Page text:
Although I’ve been a big advocate of the business benefits of moving corporate data centers, software development and enterprise applications to the Cloud, I’m also a realist about the significant challenges that this migration process entails. The many obstacles to adopting a Cloud-first strategy worldwide were brought home to me again by a good friend who happens to be a CIO of a multinational company.
My friend, “Joe,” called me unexpectedly the other day after we hadn’t talked for a few months. He’s a very successful CIO who has taken on numerous executive IT jobs in major corporations to help them achieve various milestones or recover from a significant setback.
I hadn’t spoken to him since he had accepted a new position in a global company with numerous operations in emerging countries. When I saw his name on my cellphone I was excited to hear how things were going in his new job, and was surprised by his first comment, “Do you realize how bad the Cloud is?”
I certainly know that the growing popularity of the Cloud idea has distorted the practical realities of how hard it is to successfully adopt Cloud alternatives to meet corporate executives and end-users’ exaggerated expectations in a scalable and secure fashion, and timely and cost-effective manner.
The consumerization of IT has also created a free-for-all atmosphere within many organizations in which strategic business units (SBUs) have unilaterally procured Software-as-a-Service (SaaS), Platform-as-a-Service (PaaS) and Infrastructure-as-a-Service (IaaS) alternatives to circumvent IT bottlenecks.
The unauthorized and uncoordinated initiatives has resulted in fragmented adoption of Cloud services that has produced integration, security and cost-management issues which have significantly undercut their anticipated business benefits.
“Cloudwashing” has compounded the problem. Established IT and software vendors rebranding their legacy systems and applications to call them Cloud, hosted or just ‘on-demand’, has complicated the challenge because it has forced CIOs and their IT staff to sort out what’s real and what’s not.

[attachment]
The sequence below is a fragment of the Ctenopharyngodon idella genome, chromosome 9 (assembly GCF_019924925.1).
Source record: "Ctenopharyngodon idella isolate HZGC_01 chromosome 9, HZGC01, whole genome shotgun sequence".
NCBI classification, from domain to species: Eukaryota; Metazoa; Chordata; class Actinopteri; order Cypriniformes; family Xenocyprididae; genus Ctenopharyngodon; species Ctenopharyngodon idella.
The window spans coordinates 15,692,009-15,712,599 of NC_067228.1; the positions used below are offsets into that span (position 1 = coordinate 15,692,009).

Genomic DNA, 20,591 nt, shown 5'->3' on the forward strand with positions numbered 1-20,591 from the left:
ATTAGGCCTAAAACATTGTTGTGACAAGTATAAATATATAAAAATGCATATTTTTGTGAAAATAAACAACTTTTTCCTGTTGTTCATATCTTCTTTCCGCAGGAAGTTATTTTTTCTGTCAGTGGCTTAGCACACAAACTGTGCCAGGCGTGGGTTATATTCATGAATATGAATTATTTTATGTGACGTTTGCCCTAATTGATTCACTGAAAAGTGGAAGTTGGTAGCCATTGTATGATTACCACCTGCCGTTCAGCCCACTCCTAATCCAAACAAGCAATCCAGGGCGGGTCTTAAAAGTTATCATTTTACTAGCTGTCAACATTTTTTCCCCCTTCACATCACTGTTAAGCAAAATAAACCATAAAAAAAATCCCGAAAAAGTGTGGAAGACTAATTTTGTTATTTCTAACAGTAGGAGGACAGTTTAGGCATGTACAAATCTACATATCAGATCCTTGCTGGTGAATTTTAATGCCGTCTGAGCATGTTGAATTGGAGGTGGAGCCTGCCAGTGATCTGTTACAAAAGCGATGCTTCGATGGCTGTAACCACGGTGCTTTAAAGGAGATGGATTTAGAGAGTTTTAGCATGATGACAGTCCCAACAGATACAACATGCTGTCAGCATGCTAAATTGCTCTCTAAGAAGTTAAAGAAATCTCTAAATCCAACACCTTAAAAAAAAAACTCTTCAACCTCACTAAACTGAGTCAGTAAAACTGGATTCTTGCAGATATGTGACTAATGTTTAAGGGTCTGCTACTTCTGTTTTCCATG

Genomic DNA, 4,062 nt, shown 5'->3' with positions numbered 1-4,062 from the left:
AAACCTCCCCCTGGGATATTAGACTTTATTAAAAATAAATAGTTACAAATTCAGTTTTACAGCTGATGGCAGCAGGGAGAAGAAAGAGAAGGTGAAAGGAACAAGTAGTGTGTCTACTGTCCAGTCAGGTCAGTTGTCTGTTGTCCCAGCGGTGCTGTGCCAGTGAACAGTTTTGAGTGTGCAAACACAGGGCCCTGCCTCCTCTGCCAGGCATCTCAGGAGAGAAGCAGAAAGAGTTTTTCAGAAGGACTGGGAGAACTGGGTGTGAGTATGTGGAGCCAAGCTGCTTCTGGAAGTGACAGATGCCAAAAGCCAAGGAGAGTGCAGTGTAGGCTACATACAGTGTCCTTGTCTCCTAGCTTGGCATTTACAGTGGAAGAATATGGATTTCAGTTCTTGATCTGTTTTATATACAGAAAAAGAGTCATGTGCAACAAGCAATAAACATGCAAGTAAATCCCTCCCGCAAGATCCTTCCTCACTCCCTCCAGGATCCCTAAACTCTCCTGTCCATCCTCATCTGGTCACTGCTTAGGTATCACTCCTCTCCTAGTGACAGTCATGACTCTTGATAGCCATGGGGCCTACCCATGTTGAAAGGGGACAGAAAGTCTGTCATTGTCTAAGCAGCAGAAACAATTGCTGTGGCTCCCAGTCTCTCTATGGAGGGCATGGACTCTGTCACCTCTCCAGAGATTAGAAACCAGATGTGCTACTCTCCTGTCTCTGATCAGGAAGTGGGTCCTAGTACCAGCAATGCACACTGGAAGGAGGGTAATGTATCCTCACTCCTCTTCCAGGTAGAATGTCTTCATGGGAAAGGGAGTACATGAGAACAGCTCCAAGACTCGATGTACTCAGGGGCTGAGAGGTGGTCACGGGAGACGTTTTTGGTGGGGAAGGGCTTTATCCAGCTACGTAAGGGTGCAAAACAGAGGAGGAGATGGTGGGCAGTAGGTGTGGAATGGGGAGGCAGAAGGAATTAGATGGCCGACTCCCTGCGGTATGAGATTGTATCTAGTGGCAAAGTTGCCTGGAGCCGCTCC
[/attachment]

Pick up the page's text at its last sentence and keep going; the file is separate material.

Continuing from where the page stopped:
Joe was well aware of these potential pitfalls when he arrived at his new company. But he was still intent on pursuing a Cloud-first strategy to move his new employer to a more agile data center architecture and create a more flexible software environment.
However, he told me he’s been disappointed to discover that many of the geographies where his company operates lack sufficient connectivity to support a global cloud deployment. It isn’t like the telecomm world, which saw local companies and consumers adopting mobile services and using cellphones in emerging countries where they never had access to legacy landline services.
Moving big industries in remote areas to Cloud services requires significant network connectivity. They not only need significant bandwidth to replicate the application response times of on-premise software, they also need more bandwidth to move the escalating volume of data being generated by a growing population of devices being monitored continuously to ensure optimal performance. This is the new reality of the ‘Internet of Things’.
Pumping more and more data through narrow pipes is causing latency issues that are making corporate executives and end-users recall the agony of dealing with dial-up lines a decade ago.
So, Joe is discovering his global operations can’t quickly ‘leapfrog’ to a new generation of Cloud services to keep pace with his corporate constituents’ rising expectations.
Instead, Joe has to determine where he can prod along the local service providers to satisfy his escalating bandwidth requirements and where he’ll need to build his own private networks to fill the voids.
Joe’s story is not unique in today’s global business environment. Building robust global operations is not a new challenge given the history of uneven distribution of high-speed networks and other IT resources geographically worldwide. But, the hype surrounding the Cloud has raised corporate executive and end-user expectations, and put more pressure on CIOs to achieve a Cloud panacea.
In response, CIOs must make their corporate constituents aware of the Pandora’s Box of significant barriers that stand in the way of global Cloud deployments, and reset their expectations as they establish more realistic migration plans and objectives.
Kaplan is Managing Director of THINKstrategies, an independent consulting firm focused on the business implications of the on-demand services movement. He is also the founder of the Cloud Computing Showplace, and the host of the Connected Cloud Summit focused on the unprecedented opportunities and challenges created by the Internet of Things. He can be reached at firstname.lastname@example.org.